By David Salomon. Published by Springer Verlag August 2005. ISBN 0-387-24196-5. LCCN T385.S2434 2005. xvi+461 pages.
Written in late 2003 and most of 2004, the book consists of nine chapters, four appendixes, a bibliography, answers to exercises, and an index.
Dedicated To the memory of Pierre Etienne Bezier (1910-1999, see photos below).
From the Preface.
The chief aim of computer graphics is to display and print realistic-looking images. This task is achieved by computing the outer surface of the object or objects to be displayed, and rendering it by simulating the way it is seen in real life. Most real objects are visible because they reflect light, so the main task of rendering is to simulate light reflection. (Relatively few objects are visible because of light that they generate. A completely transparent object is visible by the light it refracts. Most objects, however, do not generate light and are not transparent. They are seen because they reflect some of the light that falls on them.)
Rendering is therefore an important part of computer graphics, but this book is concerned with the computations of surfaces. In order to render a real object, such as a teapot or a car, its surface has first to be calculated and stored in the computer as a mathematical expression. This expression is a model of the real object, which is why the process of generating the model is known as geometric modeling. The rendering algorithm then scans the surface point by point, computes the normal vector to the surface at every point, and uses the normal to compute the amount and color of light reflected from the point.
The book also deals with curves, because an understanding of curves is a key to understanding surfaces. Most mathematical methods for curves can be extended to surfaces, which is why this book covers various approaches to curve design and shows that many curve methods can be generalized to surfaces.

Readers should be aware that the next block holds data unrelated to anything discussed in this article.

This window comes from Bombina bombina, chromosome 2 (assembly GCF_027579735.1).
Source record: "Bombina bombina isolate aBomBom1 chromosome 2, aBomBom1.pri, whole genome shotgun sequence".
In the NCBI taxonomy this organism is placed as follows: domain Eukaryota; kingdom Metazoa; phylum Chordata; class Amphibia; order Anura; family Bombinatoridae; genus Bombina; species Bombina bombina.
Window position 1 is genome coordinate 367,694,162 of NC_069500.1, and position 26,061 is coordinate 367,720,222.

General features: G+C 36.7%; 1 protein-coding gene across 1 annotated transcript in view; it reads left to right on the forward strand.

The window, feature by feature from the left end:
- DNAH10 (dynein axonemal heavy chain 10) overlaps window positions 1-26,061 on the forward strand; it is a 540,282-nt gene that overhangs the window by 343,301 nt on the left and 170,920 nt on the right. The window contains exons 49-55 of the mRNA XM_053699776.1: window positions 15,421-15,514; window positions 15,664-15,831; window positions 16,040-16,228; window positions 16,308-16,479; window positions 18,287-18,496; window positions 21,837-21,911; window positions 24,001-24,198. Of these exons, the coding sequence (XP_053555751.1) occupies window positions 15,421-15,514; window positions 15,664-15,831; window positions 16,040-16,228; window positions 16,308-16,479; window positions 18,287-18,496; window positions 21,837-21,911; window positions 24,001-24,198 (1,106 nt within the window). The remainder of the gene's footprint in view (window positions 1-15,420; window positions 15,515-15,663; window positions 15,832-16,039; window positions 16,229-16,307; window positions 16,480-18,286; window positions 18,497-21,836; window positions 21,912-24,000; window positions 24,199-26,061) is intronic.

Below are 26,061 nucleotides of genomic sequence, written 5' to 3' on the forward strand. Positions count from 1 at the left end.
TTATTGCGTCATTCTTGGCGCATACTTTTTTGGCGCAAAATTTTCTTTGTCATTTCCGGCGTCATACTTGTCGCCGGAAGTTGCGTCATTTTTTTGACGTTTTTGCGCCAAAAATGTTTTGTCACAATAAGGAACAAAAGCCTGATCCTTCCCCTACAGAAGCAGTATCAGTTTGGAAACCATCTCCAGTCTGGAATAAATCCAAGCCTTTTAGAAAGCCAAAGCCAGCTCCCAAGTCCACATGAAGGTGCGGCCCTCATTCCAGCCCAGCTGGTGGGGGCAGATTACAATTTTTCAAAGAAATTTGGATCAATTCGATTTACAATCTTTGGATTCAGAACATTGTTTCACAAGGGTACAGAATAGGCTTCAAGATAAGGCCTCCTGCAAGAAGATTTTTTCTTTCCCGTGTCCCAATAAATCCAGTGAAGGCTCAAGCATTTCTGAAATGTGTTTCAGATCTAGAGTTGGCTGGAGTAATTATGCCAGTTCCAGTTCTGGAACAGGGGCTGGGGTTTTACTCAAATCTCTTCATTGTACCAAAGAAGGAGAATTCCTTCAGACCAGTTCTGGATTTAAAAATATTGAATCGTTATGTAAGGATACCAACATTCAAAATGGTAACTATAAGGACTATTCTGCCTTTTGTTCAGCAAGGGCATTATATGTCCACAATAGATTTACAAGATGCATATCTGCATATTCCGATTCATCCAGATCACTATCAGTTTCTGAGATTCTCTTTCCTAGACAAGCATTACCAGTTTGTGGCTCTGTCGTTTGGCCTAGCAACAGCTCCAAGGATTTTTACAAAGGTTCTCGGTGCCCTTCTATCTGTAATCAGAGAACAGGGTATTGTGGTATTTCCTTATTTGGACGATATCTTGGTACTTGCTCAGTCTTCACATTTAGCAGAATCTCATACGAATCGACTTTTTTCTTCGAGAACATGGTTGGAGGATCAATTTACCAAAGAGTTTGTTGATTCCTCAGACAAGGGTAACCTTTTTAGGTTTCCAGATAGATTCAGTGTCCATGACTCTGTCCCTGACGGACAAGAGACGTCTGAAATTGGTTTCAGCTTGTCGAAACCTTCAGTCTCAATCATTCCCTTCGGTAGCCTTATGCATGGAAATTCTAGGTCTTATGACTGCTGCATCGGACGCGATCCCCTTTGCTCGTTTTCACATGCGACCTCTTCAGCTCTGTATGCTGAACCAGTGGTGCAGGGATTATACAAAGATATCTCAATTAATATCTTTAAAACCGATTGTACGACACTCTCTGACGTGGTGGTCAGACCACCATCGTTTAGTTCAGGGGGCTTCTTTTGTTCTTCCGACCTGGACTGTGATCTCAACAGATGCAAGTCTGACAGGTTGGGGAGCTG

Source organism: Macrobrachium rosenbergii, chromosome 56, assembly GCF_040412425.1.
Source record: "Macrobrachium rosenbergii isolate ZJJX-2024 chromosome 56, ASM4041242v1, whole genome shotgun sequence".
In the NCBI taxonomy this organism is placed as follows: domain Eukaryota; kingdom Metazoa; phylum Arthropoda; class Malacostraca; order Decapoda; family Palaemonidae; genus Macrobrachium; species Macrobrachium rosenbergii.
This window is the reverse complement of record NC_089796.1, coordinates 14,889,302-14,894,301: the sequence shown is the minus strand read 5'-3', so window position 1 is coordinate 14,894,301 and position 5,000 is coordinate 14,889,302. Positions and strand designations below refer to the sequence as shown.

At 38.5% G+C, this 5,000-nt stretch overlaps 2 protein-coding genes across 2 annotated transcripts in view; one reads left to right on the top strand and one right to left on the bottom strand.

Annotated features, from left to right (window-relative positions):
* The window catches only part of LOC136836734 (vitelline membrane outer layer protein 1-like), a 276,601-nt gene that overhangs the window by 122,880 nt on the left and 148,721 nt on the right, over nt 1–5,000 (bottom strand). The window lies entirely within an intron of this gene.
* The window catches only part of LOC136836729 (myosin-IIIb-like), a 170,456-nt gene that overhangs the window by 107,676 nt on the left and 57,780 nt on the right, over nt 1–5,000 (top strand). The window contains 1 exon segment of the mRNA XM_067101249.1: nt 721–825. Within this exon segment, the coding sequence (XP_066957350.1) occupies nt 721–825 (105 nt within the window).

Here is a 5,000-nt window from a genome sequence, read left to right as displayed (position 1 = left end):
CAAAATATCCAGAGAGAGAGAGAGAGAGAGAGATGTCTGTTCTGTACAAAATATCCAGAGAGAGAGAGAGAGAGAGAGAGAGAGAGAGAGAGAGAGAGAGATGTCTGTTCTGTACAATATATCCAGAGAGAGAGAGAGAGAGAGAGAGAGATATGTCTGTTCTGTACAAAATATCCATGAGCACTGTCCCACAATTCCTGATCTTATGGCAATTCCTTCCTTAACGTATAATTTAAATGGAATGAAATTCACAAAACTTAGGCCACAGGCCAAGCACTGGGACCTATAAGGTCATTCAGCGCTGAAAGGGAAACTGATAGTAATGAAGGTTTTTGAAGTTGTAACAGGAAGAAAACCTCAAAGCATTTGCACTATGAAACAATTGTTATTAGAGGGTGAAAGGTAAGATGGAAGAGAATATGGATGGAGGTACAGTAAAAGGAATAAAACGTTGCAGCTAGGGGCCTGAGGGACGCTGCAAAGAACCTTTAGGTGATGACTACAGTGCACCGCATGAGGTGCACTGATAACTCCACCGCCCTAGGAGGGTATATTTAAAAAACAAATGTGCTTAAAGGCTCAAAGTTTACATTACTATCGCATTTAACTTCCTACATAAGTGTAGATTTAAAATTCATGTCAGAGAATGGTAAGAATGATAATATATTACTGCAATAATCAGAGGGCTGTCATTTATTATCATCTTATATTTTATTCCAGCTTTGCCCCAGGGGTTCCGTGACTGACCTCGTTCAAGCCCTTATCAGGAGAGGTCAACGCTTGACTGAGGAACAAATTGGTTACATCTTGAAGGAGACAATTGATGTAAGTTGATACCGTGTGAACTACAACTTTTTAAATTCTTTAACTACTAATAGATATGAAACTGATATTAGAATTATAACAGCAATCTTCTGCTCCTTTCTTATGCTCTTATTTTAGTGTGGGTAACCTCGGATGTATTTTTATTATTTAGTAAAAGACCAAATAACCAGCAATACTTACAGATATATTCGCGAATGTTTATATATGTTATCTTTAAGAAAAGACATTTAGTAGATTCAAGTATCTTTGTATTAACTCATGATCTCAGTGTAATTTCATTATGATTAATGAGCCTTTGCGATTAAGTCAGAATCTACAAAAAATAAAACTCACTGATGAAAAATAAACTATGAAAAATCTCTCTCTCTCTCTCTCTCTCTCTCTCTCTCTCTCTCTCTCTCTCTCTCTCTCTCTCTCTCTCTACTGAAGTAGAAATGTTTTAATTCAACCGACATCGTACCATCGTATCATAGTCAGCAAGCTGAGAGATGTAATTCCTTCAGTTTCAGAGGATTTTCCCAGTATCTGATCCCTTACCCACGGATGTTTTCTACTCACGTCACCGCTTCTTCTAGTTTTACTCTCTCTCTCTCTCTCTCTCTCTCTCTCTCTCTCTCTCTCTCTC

The most important term in the field of curve and surface design is interpolation. It comes from the Latin inter (between) and polare (to polish) and it means to compute new values that lie between (or that are an average of ) certain given values. A typical algorithm for curves starts with a set of points and employs interpolation to compute a smooth curve that passes through the points. Such points are termed data points and they define an interpolating curve. Some methods
start with both points and vectors and compute a curve that passes through the points and at certain points also moves in the directions of the given vectors.
Another important term in this field is approximation. Certain curve and surface methods start with points and perhaps also vectors and compute a curve or a surface that passes close to the points but not necessarily through them. Such points are known as control points and the curve or the surface defined by them is referred to as an approximating curve or surface. Most chapters of this book describe interpolation or approximation methods.
A listing of all the Mathematica codes in the book is available here.
Table of Contents
1. Readers of this book may find this Mathematica package very useful. "Computer Aided Geometric Design in Mathematica" was written by Bohumir Bastl and published in the 2005 Wolfram Technology Conference in Champaign, IL. This package is also available from http://library.wolfram.com/infocenter/Conferences/5812/. The package provides functions for the following CAGD objects:
* splines (quadratic and cubic with the possibility to choose boundary conditions and the type of parametrization)
* Bezier curves and surfaces
* rational Bezier curves and surfaces
* B-spline curves and surfaces
* NURBS curves and surfaces
2. The Mathematica notebooks available here have been developed by Bill Wilburn who graciously made them available to the readers. I hope they will prove valuable.
3. Bill Wilburn has also brought to my attention that the following sites offer Mathematica notebooks on curves and surfaces and may thus prove useful to readers:
Wolfram demonstrations of Bezier curves at http://demonstrations.wolfram.com/search.html?query=Bezier
A downlodable NURBS package for Mathematica. This is located at http://thebushman.net/drupal/node/4
Naturally, there may be many other useful sites.
4. Figure 7.19 (page 289) was originally drawn by hand and is only an approximation. Pieter Barendrecht has written Matlab code to compute this figure accurately. The code is available here and the accurate figure (in JPEG) is here.
Bezier curves and surfaces are popular and are discussed in detail in the book. The photos of Pierre Bezier (1 September 1910--25 November 1999) shown here are rare.
Last Updated 29 Feb 2012.